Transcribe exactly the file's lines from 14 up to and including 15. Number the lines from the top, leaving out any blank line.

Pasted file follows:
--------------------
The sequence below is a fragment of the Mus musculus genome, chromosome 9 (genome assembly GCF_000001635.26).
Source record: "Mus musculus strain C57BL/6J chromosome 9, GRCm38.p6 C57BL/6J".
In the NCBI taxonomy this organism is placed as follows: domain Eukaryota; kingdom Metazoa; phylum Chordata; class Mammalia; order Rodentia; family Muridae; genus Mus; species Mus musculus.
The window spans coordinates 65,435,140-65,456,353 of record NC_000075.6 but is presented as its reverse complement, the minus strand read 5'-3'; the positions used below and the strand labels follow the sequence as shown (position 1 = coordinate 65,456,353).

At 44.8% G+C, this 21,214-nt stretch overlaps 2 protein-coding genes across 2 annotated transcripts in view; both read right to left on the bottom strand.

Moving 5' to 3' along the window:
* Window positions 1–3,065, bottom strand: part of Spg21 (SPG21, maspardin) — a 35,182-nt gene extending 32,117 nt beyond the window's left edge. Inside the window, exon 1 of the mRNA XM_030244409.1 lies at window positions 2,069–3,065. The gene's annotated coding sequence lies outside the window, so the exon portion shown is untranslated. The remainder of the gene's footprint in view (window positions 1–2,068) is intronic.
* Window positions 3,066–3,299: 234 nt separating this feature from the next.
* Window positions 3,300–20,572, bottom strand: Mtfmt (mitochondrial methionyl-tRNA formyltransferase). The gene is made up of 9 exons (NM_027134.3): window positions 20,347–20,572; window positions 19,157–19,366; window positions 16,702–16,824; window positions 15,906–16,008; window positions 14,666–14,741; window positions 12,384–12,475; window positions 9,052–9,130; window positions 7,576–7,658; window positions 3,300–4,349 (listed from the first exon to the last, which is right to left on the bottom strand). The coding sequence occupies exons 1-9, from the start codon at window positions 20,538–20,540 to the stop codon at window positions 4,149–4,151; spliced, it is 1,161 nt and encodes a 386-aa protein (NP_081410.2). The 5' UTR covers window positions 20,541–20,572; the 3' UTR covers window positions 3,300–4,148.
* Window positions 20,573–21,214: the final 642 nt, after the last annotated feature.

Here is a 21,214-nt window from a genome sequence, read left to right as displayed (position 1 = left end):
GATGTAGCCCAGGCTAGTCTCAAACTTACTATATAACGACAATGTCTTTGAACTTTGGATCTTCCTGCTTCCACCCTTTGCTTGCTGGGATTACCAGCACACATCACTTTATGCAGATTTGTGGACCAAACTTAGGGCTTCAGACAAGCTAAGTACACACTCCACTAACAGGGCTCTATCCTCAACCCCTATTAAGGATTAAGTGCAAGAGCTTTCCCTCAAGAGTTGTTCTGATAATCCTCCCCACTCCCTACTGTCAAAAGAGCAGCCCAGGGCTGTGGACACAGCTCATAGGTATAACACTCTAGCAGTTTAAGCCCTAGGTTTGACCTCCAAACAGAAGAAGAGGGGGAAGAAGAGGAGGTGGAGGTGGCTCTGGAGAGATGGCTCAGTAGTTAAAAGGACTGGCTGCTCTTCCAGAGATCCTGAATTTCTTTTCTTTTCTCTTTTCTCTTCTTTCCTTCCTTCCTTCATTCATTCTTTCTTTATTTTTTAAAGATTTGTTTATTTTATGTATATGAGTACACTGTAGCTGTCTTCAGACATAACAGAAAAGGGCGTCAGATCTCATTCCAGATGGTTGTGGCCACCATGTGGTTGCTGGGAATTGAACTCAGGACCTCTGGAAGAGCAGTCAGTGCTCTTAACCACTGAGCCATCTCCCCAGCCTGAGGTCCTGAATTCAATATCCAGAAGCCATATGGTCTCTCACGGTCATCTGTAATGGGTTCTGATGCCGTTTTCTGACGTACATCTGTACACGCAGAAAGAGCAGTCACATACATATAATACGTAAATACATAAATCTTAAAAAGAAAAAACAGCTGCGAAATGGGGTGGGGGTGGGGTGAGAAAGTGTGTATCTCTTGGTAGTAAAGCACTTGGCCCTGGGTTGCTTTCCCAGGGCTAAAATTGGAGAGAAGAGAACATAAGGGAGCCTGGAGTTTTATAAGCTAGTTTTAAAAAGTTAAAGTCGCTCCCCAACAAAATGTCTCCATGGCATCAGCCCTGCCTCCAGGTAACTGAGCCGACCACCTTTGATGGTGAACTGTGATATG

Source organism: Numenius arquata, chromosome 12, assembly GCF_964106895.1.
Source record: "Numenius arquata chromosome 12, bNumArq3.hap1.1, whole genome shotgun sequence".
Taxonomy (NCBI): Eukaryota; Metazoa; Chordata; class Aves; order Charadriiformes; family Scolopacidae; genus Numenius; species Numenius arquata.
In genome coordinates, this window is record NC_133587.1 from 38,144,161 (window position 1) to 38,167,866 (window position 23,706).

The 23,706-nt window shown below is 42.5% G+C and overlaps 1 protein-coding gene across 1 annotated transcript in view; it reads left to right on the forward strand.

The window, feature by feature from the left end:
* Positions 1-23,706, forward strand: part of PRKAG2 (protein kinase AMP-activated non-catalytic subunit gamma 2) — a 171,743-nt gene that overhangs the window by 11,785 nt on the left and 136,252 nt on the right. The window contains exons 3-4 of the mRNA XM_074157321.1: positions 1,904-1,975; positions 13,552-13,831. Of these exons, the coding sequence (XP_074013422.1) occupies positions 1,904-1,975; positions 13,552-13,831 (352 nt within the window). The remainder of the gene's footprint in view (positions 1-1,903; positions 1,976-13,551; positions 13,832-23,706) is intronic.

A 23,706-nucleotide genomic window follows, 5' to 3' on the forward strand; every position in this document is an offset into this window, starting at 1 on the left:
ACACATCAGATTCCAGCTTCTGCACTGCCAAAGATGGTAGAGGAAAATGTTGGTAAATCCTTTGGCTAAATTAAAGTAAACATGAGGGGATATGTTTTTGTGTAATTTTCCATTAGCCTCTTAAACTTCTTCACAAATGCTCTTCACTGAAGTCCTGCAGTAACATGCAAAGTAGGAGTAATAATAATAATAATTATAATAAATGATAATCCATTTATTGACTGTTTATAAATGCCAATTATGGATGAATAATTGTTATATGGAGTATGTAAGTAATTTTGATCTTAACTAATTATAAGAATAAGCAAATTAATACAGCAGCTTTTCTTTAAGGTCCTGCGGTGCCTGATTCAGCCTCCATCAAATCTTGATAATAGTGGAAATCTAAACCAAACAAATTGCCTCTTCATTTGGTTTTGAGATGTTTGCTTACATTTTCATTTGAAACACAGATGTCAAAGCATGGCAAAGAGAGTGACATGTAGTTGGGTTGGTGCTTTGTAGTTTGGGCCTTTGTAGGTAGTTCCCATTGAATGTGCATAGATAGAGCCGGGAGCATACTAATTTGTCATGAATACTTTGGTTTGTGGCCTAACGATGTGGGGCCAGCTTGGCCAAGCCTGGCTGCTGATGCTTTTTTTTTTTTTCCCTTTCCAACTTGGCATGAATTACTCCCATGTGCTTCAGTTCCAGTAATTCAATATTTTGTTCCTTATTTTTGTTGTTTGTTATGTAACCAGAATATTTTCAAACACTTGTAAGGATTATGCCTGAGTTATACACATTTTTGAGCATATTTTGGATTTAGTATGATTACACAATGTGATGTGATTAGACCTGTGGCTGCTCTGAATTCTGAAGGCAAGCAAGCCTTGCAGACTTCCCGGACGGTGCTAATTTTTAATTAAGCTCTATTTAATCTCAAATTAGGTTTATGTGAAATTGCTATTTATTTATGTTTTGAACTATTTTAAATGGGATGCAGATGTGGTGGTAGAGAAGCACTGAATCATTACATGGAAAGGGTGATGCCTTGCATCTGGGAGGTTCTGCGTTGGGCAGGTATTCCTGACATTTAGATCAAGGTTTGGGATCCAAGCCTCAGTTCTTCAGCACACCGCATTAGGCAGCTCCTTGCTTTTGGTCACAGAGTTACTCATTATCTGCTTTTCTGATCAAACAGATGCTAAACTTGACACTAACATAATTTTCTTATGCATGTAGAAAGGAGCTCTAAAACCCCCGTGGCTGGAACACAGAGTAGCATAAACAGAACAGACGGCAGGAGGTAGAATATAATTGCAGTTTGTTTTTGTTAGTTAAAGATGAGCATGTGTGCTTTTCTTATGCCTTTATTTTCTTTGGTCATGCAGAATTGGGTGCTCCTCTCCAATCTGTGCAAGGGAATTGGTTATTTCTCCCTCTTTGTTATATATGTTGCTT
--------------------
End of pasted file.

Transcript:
Source record: "Numenius arquata chromosome 12, bNumArq3.hap1.1, whole genome shotgun sequence".
Taxonomy (NCBI): Eukaryota; Metazoa; Chordata; class Aves; order Charadriiformes; family Scolopacidae; genus Numenius; species Numenius arquata.